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Computer - Games - Gaming - Science - Sports - Technology - September 17, 2020

Creating Your First Video Game With Unity

Welcome to my blog and in today’s session I would like to discuss with you the tips you can use for developing video games in unity.Maybe you like to create a video game and you don’t know how to go about it , well say no more ,in this article I will show you how to do it.

unity video games
a boy playing unity video games

Why unity for creating video games

The Unity engine is ideal for a first serious effort at game creation in that it offers a lot of high-end features, has a free version and low-cost Pro version, runs on either a Mac or a PC, and has the capability of authoring to several different platforms. Additionally, for those of you interested in the mobile market, Unity has now made the iOS and Android licenses free for Unity free-version users. Free Blackberry 10 and Windows 8 mobile authoring is promised as well.

What will I require?
Having weighed the various technical, artistic, and production considerations, you are probably anxious to get down to details. This is a good time, however, to make a rough list of the basic requirements and decide what is optional and what is mandatory before you get started.

A entertaining video game

A video game should be entertaining – Above all, the adventure game should be entertaining. Whether it comes from humorous interaction, intriguing animation sequences, or intellectual conundrums, game play and environment must draw the player in and keep him engaged.
Should have a story or a goal – The tasks or puzzles should at least have a logical, mechanical, or physical tie to the world’s defined properties (as in the case of magic being part of its description) and, preferably, tie in with the premise of the story.


Object interaction – Interaction with objects is one of the defining features in all aspects of the genre. Whether the player is allowed to gather objects or must only work with what is immediately at hand, the typical point-and-click functionality is a mainstay.


Object-to-object interactivity – A big part of the task-solving component of adventure games is the player’s ability to combine multiple objects to attain the key that lets him solve a problem or repair a mechanism in order to move the game forward. While this is not always present in all adventure games, it is a common feature.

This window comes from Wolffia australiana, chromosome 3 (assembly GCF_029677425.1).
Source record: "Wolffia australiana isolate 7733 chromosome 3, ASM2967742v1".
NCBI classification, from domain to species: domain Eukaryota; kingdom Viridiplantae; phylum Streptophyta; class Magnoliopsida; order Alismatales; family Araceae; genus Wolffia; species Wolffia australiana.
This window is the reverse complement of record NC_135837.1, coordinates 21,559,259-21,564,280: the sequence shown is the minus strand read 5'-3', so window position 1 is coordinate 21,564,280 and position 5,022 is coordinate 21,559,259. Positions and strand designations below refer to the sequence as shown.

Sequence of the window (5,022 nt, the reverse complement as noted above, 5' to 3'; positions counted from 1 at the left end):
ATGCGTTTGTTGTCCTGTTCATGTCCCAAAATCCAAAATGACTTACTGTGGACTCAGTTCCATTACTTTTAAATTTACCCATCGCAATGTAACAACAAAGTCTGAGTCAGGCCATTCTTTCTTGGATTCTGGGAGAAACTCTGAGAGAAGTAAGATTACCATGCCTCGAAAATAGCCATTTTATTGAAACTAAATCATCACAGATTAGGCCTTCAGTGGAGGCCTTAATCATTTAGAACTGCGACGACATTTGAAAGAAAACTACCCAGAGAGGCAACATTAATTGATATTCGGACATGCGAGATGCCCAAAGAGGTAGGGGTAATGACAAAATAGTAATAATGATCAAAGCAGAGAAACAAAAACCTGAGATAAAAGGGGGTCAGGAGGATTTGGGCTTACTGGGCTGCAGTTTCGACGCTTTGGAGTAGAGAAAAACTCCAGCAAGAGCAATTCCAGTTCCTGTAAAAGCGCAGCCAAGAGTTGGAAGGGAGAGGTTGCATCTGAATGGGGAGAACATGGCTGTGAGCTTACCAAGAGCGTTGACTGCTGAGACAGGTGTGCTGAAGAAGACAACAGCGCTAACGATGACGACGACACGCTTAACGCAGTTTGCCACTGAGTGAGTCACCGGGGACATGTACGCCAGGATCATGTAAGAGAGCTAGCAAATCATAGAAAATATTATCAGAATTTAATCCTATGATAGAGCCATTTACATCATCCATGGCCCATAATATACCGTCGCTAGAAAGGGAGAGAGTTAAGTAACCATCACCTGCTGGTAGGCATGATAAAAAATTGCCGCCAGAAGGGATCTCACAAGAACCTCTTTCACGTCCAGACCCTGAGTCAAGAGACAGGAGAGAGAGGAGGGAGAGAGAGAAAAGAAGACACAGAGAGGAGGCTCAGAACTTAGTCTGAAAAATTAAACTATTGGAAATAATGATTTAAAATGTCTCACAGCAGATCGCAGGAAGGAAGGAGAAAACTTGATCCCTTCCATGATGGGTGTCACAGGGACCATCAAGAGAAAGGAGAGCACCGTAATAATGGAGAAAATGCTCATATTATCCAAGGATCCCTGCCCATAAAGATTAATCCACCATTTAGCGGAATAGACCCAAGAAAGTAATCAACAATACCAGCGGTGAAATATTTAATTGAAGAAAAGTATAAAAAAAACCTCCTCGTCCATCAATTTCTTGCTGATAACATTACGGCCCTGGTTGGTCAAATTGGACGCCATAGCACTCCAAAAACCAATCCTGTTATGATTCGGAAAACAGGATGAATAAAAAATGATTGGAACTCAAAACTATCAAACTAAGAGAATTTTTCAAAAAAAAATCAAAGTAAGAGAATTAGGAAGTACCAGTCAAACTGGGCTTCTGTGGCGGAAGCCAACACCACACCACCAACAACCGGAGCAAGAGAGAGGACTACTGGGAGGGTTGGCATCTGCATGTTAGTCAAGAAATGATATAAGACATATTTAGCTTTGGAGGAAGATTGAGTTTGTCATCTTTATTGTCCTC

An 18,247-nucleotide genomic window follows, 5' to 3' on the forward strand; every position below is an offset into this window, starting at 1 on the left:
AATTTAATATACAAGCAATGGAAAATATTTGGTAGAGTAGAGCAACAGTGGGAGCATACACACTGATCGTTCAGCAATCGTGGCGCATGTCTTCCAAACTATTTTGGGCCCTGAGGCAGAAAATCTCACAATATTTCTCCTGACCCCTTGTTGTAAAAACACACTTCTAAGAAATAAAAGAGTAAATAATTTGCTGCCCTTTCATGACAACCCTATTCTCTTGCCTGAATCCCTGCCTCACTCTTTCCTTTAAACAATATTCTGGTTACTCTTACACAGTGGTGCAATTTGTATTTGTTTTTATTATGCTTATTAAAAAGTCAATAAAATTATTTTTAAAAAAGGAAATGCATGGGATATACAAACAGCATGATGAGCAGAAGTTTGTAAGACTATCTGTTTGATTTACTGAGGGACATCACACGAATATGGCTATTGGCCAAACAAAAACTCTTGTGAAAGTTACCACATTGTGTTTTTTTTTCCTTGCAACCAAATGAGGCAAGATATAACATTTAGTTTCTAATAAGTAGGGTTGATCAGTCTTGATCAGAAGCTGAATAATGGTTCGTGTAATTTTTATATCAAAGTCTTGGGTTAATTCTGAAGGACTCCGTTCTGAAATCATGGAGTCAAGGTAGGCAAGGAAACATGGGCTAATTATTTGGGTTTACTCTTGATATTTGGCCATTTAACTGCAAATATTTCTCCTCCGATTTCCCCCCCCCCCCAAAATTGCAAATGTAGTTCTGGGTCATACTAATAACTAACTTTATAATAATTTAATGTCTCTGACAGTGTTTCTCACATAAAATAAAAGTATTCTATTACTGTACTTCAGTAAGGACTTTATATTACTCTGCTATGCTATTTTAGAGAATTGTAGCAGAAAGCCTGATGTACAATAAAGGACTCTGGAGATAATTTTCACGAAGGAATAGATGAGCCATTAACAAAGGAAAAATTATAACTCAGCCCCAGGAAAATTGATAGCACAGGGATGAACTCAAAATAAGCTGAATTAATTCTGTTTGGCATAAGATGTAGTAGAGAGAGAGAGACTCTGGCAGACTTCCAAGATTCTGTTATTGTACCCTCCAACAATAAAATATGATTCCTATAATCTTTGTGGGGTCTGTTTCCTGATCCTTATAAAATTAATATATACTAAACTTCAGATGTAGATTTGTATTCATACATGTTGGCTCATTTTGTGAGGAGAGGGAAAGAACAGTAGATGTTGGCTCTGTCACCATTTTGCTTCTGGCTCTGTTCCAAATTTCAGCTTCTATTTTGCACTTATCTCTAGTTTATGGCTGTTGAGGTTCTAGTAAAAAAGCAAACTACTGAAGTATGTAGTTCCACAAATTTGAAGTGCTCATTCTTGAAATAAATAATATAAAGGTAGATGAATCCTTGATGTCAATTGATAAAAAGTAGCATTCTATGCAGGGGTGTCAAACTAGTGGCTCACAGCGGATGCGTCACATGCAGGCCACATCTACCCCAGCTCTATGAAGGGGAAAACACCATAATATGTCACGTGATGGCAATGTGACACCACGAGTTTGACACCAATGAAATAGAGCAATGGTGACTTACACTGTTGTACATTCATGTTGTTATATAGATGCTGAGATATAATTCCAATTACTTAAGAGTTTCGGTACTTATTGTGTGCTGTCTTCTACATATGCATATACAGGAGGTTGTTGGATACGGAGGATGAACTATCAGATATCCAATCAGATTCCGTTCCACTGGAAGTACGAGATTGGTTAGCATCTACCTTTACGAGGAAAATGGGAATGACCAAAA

Conversations – Player dialogue with NPCs (non-player characters) definitely falls under the bells-and-whistles category, but can be a great addition to your game. Keep in mind that you don’t want the player to miss any clues within them. For topic choices that don’t contain clues or pertinent information, be sure to make the replies entertaining, so the player will be rewarded for his diligence.


Inventory – Also not a requirement but a much loved component is the inventory system. In order to allow the player to collect everything that is not nailed down, the game must keep it all readily available for use. Sophisticated or large games should also provide a means of scrolling through the process.


Saving and Restoring – Unlike many of today’s casual games, even the shorter chapter-style adventure games are rarely played from start to finish in one sitting. Players may devote an hour or so in an evening to playing the game, stopping when they are stuck and starting up again when their mind is fresh. Saving the game is a necessity when the game is expected to give the player several hours of enjoyment over a period of days or weeks.
Music and sound effects – As defined by the early graphical games, sound effects helped reinforce and enhance object interaction. Music not only sets the mood for the individual worlds or environments but is also commonly used as part of the solution to puzzles or tasks in game.


Action objects – Also common to the various derivations of the adventure genre is a means of identifying interactive objects. In the original text adventures, the interactive objects were always listed after the general room description. With the shift to graphical adventures, the player was often forced to search a still image pixel by pixel to find the available objects. Occasionally, objects could be identified by their lack of anti-aliasing, but with advancing technology and higher resolution, it became common to change the cursor or highlight the cursor/action object when the mouse moved over it.
If you have any questions asking in the comment section.

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